A few months ago, I joined a bowling league. Ten-pin, out in Malden, where teams of twenty-somethings fused with folks who had years (decades) of bowling know-how under their belts. Every Monday night, the teams would come together, drink Bud Lite, and otherwise try to propel large round objects down the ol’ lanes.

While it’s taken some scheduling savvy and commitment, the league has been a highlight of my week ever since. I’m the Red Sox girl, given my tradition of wearing a player t-shirt when I bowl. I’m on a team with a couple of older folks who are warm, welcoming, and…well, let’s say they’re awfully good-humored.

See, when I joined the league that first week, I threw pretty much my best games ever. Nothing to write home about, but I was pretty jazzed to walk out of there with a 114 average. I figured that, given the chance to hone the skills, I’d wind up regularly bowling 150s by the time the league came to a close (which is around now. We had our last regular night on Monday and have a bowl-off celebration event planned for Tuesday evening).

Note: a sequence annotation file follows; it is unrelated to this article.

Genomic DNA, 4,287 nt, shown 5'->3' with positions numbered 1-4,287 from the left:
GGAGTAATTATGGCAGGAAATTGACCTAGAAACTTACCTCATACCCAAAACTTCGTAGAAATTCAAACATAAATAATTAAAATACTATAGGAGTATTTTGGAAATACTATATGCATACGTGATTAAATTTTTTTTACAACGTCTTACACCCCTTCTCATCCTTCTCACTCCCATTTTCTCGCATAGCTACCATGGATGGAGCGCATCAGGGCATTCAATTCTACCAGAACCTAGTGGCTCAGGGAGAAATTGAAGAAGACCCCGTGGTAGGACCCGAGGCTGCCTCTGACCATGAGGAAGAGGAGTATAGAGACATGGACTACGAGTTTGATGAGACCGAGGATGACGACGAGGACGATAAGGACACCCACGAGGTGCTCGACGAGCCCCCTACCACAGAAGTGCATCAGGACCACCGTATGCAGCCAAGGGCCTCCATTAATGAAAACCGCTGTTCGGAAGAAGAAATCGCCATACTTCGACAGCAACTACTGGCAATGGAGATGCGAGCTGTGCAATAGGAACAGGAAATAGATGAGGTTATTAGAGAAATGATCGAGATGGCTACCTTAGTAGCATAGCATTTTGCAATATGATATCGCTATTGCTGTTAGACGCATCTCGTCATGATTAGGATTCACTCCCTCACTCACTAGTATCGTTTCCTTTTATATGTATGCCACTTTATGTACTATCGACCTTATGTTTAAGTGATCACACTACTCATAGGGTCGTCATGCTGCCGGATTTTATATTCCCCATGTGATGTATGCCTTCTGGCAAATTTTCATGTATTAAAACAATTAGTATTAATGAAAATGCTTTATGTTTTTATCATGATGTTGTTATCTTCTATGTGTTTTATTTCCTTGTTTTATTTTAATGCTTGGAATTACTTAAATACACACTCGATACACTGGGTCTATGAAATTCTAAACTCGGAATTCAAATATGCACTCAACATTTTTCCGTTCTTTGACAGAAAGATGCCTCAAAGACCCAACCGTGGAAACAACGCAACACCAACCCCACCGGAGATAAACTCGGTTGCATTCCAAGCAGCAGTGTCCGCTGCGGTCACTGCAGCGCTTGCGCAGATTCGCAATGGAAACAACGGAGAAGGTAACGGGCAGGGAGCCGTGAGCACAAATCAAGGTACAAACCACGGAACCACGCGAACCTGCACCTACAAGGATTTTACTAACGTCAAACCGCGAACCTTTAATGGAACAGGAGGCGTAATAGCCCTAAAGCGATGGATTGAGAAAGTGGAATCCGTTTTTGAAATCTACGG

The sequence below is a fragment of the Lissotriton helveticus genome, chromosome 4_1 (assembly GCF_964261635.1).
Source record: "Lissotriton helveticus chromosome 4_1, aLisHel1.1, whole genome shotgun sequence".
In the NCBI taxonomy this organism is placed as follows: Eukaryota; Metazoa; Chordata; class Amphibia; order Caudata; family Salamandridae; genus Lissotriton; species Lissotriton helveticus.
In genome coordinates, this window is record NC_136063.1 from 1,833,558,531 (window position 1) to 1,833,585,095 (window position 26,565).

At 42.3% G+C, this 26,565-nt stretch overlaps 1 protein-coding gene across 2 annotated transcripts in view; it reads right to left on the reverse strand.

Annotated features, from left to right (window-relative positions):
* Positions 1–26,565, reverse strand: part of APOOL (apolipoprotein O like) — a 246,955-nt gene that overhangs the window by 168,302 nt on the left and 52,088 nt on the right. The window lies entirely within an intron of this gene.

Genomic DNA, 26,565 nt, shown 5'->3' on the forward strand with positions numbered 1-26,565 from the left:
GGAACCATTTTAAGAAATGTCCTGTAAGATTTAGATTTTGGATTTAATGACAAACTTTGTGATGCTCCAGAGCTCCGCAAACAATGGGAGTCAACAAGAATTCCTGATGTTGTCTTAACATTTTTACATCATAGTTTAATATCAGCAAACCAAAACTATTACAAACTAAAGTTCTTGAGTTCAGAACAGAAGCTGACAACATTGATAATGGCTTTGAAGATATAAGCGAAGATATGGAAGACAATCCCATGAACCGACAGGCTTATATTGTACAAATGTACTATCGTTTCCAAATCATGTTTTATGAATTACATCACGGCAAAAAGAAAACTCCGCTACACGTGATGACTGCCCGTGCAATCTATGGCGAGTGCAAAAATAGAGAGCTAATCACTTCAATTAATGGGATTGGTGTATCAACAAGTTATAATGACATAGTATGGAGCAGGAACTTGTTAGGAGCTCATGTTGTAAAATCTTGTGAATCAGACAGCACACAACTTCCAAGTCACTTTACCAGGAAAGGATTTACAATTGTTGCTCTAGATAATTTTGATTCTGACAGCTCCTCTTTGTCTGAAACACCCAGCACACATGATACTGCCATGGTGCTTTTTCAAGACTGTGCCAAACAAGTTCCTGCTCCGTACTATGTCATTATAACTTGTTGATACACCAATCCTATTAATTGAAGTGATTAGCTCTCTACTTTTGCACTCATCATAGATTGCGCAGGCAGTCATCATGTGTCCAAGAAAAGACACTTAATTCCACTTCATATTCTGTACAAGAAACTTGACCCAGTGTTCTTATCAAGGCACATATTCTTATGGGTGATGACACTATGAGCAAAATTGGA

As it turns out? I think I peaked at Week One. I’m still above 100 for the average, but I learned quickly that my bowling experiences were going to be filed in the “for the love of the game” category. And that I make one fantastic bowling cheerleader.

That said, I’m now realizing that I have to come up with something to do on my Monday evenings (and, of course, that How I Met Your Mother has had the audacity to wrap up its season on my last regular bowling night. Damn you, Mosby! Just kidding. Call me, Josh Radnor). And while I’m sure I’ll enjoy the chance to, say, go running outside or head to JP to partake in some candlepin at the Milky Way, I’m actually pretty disappointed to realize that I’m not going to be high-fiving the people I’ve come to see each and every week.

Moral of the story? I’m a card-carrying member of a bowling league, and that sucker is going to be proudly on display in my wallet. That said, I’ll take it easy on folks when we battle over the ol’ ten-pin.

As long as they’re easy on me, too.